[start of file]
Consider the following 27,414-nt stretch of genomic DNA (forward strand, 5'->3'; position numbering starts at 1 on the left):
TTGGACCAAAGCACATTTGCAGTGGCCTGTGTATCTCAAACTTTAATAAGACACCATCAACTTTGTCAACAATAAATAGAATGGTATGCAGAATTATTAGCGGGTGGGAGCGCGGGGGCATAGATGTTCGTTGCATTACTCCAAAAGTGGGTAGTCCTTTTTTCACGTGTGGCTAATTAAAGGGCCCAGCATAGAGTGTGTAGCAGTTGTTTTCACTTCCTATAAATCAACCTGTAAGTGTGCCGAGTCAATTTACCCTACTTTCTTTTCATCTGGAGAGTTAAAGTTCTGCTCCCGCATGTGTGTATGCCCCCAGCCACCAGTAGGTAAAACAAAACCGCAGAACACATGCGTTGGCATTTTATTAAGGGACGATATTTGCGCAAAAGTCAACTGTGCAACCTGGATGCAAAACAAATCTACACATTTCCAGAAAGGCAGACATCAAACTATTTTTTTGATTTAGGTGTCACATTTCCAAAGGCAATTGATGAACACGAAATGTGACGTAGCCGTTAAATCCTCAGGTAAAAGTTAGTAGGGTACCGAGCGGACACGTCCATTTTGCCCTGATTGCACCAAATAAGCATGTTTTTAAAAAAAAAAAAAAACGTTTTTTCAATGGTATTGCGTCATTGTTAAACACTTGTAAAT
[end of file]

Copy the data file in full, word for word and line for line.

Consider the following 27,414-nt stretch of genomic DNA (forward strand, 5'->3'; position numbering starts at 1 on the left):
TTGGACCAAAGCACATTTGCAGTGGCCTGTGTATCTCAAACTTTAATAAGACACCATCAACTTTGTCAACAATAAATAGAATGGTATGCAGAATTATTAGCGGGTGGGAGCGCGGGGGCATAGATGTTCGTTGCATTACTCCAAAAGTGGGTAGTCCTTTTTTCACGTGTGGCTAATTAAAGGGCCCAGCATAGAGTGTGTAGCAGTTGTTTTCACTTCCTATAAATCAACCTGTAAGTGTGCCGAGTCAATTTACCCTACTTTCTTTTCATCTGGAGAGTTAAAGTTCTGCTCCCGCATGTGTGTATGCCCCCAGCCACCAGTAGGTAAAACAAAACCGCAGAACACATGCGTTGGCATTTTATTAAGGGACGATATTTGCGCAAAAGTCAACTGTGCAACCTGGATGCAAAACAAATCTACACATTTCCAGAAAGGCAGACATCAAACTATTTTTTTGATTTAGGTGTCACATTTCCAAAGGCAATTGATGAACACGAAATGTGACGTAGCCGTTAAATCCTCAGGTAAAAGTTAGTAGGGTACCGAGCGGACACGTCCATTTTGCCCTGATTGCACCAAATAAGCATGTTTTTAAAAAAAAAAAAAAACGTTTTTTCAATGGTATTGCGTCATTGTTAAACACTTGTAAAT